The content of this publication has been taken from various sources. A. undertook almost all the original research on which the publication is based, which I then wrote up in the form it appears here. The ‘ethnographic notes’ on the eight lost songs themselves are, apart from a few corrections, reproduced here as cat (as ‘Alison Oliver’) wrote them. My own role has been to edit and assemble the material for publication, to produce the images, to provide some additional contextual material in the form of footnotes, and to invite Gary Peters to respond musically to what we know of the ‘lost’ material.
Introduction: ‘8 Lost Songs’
This project is best described as a celebration but, paradoxically, one that has at its heart several absences. It responds, in words, images and music, to such information as we have about a set of eight lost songs linked, as far as we know, by their connection to the former parish of Southdean. We know nothing about these songs beyond what is set out in Alison Oliver’s notes, reproduced below.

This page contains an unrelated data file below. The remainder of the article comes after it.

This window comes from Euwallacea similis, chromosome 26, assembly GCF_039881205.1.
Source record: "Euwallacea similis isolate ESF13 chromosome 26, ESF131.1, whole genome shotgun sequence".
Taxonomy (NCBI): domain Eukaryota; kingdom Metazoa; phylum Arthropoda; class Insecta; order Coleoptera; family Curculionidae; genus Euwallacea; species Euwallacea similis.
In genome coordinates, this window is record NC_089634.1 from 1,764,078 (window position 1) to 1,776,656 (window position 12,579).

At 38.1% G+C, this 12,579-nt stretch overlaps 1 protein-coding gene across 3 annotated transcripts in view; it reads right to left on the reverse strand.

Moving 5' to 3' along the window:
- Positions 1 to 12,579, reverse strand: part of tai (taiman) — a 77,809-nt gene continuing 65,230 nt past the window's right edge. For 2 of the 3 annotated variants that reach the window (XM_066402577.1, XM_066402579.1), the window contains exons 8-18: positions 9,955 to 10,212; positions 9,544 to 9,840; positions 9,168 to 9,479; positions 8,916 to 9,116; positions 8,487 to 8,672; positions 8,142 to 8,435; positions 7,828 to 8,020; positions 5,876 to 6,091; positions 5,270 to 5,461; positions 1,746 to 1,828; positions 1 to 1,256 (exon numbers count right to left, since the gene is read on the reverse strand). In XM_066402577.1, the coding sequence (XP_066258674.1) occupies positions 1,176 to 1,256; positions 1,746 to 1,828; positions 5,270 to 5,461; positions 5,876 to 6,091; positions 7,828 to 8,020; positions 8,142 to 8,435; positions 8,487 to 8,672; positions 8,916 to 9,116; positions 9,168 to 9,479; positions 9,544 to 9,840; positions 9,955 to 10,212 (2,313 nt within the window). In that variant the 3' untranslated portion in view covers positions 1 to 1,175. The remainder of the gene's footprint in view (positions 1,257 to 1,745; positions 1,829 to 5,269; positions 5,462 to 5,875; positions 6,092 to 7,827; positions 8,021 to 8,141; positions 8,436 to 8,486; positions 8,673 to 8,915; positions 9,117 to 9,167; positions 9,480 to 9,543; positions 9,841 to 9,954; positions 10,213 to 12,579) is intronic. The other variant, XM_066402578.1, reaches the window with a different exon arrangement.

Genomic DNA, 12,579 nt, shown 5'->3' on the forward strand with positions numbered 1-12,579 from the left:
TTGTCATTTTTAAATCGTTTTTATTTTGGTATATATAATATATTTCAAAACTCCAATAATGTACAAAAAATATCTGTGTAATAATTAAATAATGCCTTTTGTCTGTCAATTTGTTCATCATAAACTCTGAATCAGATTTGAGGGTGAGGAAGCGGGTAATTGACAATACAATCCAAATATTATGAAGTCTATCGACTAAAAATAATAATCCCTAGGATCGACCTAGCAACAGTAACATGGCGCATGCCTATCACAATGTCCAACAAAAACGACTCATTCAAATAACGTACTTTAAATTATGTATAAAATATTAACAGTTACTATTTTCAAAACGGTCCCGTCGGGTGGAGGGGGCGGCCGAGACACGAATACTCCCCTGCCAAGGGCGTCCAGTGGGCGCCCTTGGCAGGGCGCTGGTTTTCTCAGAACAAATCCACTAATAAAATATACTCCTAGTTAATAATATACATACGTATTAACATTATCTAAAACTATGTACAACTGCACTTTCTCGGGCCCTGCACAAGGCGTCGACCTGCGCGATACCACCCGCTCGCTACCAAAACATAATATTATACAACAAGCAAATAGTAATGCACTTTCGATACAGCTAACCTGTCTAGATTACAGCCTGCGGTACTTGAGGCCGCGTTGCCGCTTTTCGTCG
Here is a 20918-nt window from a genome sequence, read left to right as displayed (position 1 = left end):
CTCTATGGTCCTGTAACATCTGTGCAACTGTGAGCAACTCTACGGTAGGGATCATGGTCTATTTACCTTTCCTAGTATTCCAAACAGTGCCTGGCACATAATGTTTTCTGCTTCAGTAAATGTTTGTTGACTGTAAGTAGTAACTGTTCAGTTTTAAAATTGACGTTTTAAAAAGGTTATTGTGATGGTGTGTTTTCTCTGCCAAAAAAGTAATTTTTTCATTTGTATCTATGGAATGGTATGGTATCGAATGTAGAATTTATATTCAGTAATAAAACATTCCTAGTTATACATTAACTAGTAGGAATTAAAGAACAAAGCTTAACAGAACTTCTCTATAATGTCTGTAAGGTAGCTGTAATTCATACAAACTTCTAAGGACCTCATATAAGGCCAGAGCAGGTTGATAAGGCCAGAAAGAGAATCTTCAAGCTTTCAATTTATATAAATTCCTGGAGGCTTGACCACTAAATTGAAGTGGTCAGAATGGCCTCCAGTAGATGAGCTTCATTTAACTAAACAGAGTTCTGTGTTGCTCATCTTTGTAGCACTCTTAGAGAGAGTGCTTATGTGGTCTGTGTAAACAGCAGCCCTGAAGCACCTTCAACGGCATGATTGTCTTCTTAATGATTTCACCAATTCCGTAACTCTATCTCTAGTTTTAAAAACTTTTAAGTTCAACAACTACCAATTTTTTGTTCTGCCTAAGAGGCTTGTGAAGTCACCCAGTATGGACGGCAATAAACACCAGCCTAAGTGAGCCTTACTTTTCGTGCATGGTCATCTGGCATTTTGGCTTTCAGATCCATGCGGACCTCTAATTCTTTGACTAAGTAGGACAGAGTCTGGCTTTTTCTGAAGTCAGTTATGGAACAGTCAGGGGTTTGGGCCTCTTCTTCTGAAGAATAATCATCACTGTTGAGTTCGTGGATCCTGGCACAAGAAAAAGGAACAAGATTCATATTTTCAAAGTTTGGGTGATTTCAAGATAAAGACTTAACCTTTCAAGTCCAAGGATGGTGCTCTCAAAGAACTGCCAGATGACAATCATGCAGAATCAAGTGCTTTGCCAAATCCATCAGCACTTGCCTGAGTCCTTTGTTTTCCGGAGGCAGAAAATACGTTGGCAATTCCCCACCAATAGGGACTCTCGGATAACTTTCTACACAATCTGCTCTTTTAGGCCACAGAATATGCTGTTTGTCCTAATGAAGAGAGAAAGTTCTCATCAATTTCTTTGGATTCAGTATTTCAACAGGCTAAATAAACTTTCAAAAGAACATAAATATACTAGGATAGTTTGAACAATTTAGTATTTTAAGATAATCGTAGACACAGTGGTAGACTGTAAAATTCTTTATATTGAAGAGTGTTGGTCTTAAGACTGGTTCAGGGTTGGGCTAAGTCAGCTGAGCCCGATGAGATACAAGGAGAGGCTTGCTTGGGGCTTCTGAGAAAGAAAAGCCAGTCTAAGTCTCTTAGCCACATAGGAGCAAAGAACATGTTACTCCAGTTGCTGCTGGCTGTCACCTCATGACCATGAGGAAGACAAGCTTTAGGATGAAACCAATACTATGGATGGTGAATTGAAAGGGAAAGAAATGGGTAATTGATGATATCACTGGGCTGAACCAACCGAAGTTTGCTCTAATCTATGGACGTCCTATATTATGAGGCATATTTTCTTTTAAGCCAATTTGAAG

No attempt has been made to ‘reconstruct’ the songs, as individuals like Sir Walter Scott might have done in the past, not least because there is simply not the information available to do so. Instead, we have responded, using what information we have and our imagination, to the enigmatic trace of the various individuals whose lives provided the focus around which the original songs appear to have taken shape.
The background to ‘8 Lost Songs’